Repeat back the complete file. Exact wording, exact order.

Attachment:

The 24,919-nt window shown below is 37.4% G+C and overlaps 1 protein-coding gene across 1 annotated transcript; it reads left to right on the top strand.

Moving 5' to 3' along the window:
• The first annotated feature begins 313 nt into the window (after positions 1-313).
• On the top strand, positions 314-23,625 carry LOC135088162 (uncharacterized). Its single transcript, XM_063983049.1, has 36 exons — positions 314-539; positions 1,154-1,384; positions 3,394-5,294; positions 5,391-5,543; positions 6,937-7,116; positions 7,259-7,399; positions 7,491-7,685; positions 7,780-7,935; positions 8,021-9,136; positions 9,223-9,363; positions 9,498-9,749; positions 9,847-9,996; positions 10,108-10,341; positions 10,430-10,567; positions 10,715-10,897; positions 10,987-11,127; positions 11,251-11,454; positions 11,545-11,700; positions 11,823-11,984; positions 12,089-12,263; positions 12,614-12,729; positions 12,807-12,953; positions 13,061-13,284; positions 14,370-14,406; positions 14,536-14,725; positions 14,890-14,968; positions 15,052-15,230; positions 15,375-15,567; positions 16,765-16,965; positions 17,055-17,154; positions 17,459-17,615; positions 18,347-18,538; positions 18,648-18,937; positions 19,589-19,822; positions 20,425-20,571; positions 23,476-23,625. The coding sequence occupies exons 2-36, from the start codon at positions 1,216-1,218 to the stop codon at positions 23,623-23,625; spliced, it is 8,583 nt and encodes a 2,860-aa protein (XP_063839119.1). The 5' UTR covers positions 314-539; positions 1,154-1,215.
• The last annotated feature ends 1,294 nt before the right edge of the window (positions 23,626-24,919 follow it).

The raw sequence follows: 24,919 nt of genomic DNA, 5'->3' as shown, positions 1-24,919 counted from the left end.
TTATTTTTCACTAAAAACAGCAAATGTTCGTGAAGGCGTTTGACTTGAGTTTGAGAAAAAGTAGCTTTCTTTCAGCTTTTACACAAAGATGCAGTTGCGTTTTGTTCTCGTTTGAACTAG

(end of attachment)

The 24,919-nt window shown below is 37.4% G+C and overlaps 1 protein-coding gene across 1 annotated transcript; it reads left to right on the top strand.

Moving 5' to 3' along the window:
• The first annotated feature begins 313 nt into the window (after positions 1-313).
• On the top strand, positions 314-23,625 carry LOC135088162 (uncharacterized). Its single transcript, XM_063983049.1, has 36 exons — positions 314-539; positions 1,154-1,384; positions 3,394-5,294; positions 5,391-5,543; positions 6,937-7,116; positions 7,259-7,399; positions 7,491-7,685; positions 7,780-7,935; positions 8,021-9,136; positions 9,223-9,363; positions 9,498-9,749; positions 9,847-9,996; positions 10,108-10,341; positions 10,430-10,567; positions 10,715-10,897; positions 10,987-11,127; positions 11,251-11,454; positions 11,545-11,700; positions 11,823-11,984; positions 12,089-12,263; positions 12,614-12,729; positions 12,807-12,953; positions 13,061-13,284; positions 14,370-14,406; positions 14,536-14,725; positions 14,890-14,968; positions 15,052-15,230; positions 15,375-15,567; positions 16,765-16,965; positions 17,055-17,154; positions 17,459-17,615; positions 18,347-18,538; positions 18,648-18,937; positions 19,589-19,822; positions 20,425-20,571; positions 23,476-23,625. The coding sequence occupies exons 2-36, from the start codon at positions 1,216-1,218 to the stop codon at positions 23,623-23,625; spliced, it is 8,583 nt and encodes a 2,860-aa protein (XP_063839119.1). The 5' UTR covers positions 314-539; positions 1,154-1,215.
• The last annotated feature ends 1,294 nt before the right edge of the window (positions 23,626-24,919 follow it).

The raw sequence follows: 24,919 nt of genomic DNA, 5'->3' as shown, positions 1-24,919 counted from the left end.
TTATTTTTCACTAAAAACAGCAAATGTTCGTGAAGGCGTTTGACTTGAGTTTGAGAAAAAGTAGCTTTCTTTCAGCTTTTACACAAAGATGCAGTTGCGTTTTGTTCTCGTTTGAACTAG